Volume 1, number 2

Tracking down supercentenarians

On April 12, 2001, Marie-Laure Nadon celebrated her 112th birthday in a long-term care centre in the east end of Montréal. She is the only living woman in Quebec who is a member of the select club of supercentenarians, people who have reached 110 years of age. She is also among the 10 oldest people in the world. "We have traced only four other persons in Quebec who have topped 110 years-all women," says Robert Bourbeau, Professor in the Department of Demography at Université de Montréal.

Together with colleagues Jacques Legaré and Bertrand Desjardins, also demographers, Mr. Bourbeau is tracking down supercentenarians not for the public interest value but out of a scientific interest in extreme longevity. Mr. Bourbeau has calculated that, for the generation born at the end of the 19th century, the probability of celebrating a hundredth birthday was 7 in 1000. The chances of reaching 110 years was 1 in 100,000. "Much better than the chance of winning the lottery," the researcher comments. "Without a doubt, human longevity has increased constantly since the 19th century," notes. Mr. Legaré. "How far can it go? Until recently, 110 seemed to be the absolute, unsurpassable limit. These new cases raise several questions."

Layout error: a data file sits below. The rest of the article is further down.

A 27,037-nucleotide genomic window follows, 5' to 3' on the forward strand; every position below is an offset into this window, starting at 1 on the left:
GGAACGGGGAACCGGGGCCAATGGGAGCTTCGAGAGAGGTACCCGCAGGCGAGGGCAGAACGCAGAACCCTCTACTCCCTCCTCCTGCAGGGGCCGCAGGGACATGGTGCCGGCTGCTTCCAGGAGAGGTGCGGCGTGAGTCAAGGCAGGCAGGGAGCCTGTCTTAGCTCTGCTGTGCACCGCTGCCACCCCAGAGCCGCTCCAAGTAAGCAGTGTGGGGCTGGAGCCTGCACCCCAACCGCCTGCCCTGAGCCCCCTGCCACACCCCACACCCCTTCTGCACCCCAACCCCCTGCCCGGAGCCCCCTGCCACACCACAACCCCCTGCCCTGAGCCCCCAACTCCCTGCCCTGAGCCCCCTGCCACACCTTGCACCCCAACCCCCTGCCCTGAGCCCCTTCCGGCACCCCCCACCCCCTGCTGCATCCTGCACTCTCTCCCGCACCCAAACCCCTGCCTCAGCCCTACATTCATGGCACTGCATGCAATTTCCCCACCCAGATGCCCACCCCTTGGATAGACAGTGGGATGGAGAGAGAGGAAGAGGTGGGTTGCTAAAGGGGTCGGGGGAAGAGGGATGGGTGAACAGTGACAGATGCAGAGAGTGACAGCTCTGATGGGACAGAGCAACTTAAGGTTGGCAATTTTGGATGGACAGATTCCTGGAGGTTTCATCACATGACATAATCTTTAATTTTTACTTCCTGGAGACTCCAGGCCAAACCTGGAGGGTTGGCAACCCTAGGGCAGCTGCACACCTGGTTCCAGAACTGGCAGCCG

The study of extreme longevity comes up against a problem of methodology: how to validate claims and rumours about a person's age? "It may seem strange that in 2001 we have no simple, indisputable method for determining someone's age," says Bertrand Desjardins, research officer in the Department of Demography. Birth registers have only had force of law across Canada since 1921, and five years later in Quebec."

International meetings of demographers interested in extreme longevity are held periodically. "We cannot draw any conclusions with our six or seven cases in 20 years. So we have to join forces with international collaborators and pool our data," Bertrand Desjardins explains. Last year, he presented the first case of a Canadian supercentenarian, Flore Bellerive (Couture). The case reassured French demographers, who had never understood how mankind's oldest specimen, Jeanne Calment, managed to reach the ripe old age of 122 years. Since then, several more supercentenarians have been confirmed. The countries most active in this research are Holland, France, England and most of the Scandinavian countries. Together with the Quebecers, some twenty researchers have created the Arles group (an acronym for Alliance for research into exceptional longevity and survival.)

Researcher : Robert Bourbeau
Phone : (514) 343-5870
Funding : Social Sciences and Humanities Research Council